It wasn’t until the purchase of Grace Tankersely’s guide book on the Community Gardens of the East Village and my own conversations with garden members did I begin to understand the history and the meaning of these gardens.
Looking back, during the 70′s when NYC was on the verge of bankruptcy, there were budget cuts (police, sanitation, fire departments) and building owners abandoned their properties left and right. By default, these areas became city owned and because of their own financial issues they were unable to care for them. Eventually torn down, these areas attracted the homeless, drug addicts, rats, along with increased violence. But what it also brought was a sense of community with neighbors coming together to clean up these abandoned areas. A neighborhood group, the Green Guerrillas, created their own garden and began helping others who wanted to do the same.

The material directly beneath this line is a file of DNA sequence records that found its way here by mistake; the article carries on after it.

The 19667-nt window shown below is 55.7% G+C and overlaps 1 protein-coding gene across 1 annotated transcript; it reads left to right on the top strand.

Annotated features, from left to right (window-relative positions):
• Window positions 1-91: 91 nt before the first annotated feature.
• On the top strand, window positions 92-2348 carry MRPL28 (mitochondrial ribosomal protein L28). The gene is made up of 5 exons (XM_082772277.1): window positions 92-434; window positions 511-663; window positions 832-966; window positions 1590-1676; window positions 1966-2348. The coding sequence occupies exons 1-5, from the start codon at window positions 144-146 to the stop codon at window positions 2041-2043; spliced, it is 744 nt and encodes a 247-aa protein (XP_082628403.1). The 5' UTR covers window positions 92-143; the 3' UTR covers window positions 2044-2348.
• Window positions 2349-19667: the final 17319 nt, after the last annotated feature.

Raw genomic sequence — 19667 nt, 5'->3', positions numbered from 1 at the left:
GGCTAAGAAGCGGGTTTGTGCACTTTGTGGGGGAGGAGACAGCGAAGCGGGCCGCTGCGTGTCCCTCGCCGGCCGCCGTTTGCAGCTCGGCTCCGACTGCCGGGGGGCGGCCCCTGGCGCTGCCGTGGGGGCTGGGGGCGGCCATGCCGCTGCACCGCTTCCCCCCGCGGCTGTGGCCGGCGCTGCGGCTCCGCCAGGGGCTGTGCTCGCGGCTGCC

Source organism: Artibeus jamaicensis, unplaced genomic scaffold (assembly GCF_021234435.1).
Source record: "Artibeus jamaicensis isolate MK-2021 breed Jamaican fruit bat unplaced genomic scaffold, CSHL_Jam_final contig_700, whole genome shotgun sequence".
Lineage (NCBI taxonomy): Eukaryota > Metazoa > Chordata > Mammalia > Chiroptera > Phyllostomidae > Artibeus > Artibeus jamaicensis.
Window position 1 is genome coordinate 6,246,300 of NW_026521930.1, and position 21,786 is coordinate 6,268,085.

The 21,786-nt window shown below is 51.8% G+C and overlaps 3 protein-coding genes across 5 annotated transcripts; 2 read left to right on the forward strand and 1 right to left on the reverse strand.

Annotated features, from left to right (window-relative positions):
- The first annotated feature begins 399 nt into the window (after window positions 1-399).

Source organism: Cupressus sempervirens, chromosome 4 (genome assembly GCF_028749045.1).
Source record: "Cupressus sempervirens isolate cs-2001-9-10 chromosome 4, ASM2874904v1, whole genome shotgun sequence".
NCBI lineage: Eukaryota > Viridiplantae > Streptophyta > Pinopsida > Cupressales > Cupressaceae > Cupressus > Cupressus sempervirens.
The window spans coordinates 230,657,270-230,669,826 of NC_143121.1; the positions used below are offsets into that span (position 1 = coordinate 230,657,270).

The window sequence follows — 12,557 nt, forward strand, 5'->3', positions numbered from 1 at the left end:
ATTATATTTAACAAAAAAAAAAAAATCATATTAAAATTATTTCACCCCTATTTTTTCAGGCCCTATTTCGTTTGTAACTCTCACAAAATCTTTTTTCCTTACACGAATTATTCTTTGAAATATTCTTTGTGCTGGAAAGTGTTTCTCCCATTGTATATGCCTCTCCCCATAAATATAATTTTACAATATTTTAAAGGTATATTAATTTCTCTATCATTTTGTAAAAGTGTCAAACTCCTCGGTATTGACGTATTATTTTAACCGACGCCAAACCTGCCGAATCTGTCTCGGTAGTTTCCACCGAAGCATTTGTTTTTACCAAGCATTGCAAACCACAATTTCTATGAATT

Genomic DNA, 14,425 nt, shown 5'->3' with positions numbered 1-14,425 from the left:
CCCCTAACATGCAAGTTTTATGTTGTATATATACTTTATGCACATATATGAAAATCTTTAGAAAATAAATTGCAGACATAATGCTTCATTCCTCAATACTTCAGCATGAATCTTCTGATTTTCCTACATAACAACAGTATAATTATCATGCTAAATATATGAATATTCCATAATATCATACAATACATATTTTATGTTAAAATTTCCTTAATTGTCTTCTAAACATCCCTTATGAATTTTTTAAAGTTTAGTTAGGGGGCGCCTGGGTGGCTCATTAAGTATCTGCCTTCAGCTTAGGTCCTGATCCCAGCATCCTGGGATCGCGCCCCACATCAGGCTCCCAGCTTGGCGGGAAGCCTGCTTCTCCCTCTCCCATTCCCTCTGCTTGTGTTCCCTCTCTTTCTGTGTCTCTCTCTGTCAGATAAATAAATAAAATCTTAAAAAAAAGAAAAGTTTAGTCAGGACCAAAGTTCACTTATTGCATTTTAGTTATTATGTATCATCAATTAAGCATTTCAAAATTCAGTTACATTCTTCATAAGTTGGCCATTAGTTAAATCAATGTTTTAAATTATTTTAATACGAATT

With community gardens on the rise, gardeners worked with the city and in the late 70′s an organization was formed called Operation GreenThumb. One year leases were then drawn up for the gardens on city-owned land. Over the years the gardens brought a sense of community; a place for neighbors to meet, for children to play, for weddings, birthday parties and celebrations.